What CES Taught Us about the Future of Tech

The Consumer Electronics Show (CES) is one of the largest technology conferences in the world. It draws companies hailing from all corners of the industry, from established giants showing off a sweeping new product lineup to lean startups hoping to find funding for their big idea. After exploring endless rows of booths and attending panels of experts discussing the tech industry’s most complex topics, we wanted to share our key takeaways from this year’s event.

The Rise of Task-specific Robots

Many are hoping a robot butler will show up at their door someday; one that is capable of walking the dog, making dinner, and mowing the lawn. Unfortunately, this all-in-one robot would require significant advancements in artificial intelligence and mechanical engineering beyond the current state of these technologies. Instead, a growing trend in the robotics industry is the emergence of task-specific robots capable of efficiently and accurately performing a narrow function. This can consist of one robot designed to vacuum floors, another to fold laundry, and a third that solely flips burgers on a grill. For the average homeowner, having a closet of robots is an unreasonable ask. But in commercial capacities, having a dedicated burger-flipping bot could help reduce costs for a fast food chain, while improving quality, and reducing injury risk. For a laundromat, a laundry-folding robot could dramatically increase the store’s capacity. Given the emergence of these task-specific robotics at reasonable prices, we believe commercial applications for these hyper-focused robots could see enormous growth in the coming years.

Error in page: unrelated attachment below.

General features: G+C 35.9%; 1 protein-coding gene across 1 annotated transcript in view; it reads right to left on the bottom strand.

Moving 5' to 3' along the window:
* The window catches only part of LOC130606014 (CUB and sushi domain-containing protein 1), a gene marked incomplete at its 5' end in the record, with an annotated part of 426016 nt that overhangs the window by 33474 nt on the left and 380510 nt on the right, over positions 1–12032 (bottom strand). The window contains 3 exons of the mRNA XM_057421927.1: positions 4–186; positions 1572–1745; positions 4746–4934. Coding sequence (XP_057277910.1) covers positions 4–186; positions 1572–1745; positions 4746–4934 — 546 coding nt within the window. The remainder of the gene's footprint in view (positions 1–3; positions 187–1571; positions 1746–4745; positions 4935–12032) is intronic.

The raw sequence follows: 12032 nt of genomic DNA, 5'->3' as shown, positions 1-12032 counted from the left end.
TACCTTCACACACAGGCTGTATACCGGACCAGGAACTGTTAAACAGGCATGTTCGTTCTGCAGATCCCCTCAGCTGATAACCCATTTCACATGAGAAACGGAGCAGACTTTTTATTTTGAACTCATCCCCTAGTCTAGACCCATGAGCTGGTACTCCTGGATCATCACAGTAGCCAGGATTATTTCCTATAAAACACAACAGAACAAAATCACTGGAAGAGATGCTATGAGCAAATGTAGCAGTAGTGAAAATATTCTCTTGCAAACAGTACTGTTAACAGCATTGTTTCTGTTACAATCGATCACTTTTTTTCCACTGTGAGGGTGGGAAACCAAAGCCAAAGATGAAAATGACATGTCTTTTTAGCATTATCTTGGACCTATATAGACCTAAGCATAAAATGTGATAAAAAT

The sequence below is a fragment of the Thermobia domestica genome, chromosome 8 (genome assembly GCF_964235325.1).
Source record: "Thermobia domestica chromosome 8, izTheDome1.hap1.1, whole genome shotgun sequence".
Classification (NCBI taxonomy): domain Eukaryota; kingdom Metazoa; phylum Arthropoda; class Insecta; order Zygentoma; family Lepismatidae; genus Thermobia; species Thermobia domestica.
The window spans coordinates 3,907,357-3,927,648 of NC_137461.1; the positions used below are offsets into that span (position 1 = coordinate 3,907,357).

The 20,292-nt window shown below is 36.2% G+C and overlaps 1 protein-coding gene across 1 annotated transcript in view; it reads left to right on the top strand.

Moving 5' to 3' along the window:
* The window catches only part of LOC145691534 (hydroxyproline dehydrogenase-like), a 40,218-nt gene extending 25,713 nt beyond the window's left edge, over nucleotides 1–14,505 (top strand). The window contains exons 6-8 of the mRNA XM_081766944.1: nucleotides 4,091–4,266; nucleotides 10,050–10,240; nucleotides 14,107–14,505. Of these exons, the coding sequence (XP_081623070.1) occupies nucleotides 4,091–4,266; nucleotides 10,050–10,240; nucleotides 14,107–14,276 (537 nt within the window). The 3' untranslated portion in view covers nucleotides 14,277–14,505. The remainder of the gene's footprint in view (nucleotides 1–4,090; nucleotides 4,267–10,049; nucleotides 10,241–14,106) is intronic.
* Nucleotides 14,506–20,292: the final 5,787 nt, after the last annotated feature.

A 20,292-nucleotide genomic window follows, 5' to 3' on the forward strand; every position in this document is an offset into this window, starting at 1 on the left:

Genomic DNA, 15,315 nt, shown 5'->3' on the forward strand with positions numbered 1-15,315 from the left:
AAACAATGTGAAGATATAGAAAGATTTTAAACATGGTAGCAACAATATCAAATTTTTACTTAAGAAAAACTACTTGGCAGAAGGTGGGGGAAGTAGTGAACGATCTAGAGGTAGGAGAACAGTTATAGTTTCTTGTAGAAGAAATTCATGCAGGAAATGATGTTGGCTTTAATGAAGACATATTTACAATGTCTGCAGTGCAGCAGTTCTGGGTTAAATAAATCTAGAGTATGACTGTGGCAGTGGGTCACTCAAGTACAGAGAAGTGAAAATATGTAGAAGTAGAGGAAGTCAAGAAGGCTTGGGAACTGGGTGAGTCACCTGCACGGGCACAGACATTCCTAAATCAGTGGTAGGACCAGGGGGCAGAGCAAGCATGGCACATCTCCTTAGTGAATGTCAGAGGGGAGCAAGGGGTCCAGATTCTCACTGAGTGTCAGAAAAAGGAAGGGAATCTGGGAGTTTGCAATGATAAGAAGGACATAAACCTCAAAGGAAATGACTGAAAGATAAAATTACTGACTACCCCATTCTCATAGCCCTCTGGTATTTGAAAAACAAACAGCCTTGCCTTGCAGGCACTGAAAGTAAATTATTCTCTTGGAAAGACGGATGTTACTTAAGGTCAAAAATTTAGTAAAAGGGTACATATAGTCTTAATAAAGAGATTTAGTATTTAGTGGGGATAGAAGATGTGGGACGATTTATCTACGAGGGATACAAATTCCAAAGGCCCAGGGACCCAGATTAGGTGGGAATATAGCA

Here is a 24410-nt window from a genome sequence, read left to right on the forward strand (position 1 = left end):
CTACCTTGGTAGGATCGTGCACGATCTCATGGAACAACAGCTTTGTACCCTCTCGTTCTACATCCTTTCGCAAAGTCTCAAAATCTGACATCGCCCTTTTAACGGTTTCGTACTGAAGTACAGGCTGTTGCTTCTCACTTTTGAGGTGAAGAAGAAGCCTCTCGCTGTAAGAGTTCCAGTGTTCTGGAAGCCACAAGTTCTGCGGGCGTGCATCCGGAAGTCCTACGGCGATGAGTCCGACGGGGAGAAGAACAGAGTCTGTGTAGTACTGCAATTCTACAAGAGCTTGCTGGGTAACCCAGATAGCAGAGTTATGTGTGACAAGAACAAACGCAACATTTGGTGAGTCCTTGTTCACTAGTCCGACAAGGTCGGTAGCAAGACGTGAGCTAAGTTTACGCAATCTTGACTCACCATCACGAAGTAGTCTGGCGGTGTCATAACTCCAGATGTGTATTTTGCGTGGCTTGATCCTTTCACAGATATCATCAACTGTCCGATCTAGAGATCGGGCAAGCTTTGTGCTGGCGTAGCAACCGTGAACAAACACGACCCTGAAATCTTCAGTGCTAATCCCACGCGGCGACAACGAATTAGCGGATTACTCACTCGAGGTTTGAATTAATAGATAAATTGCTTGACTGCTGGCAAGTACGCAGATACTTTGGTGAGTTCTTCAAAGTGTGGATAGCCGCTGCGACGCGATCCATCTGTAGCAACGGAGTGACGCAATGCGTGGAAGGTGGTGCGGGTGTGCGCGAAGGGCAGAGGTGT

Autonomous Vehicle Technology is More Advanced than We Thought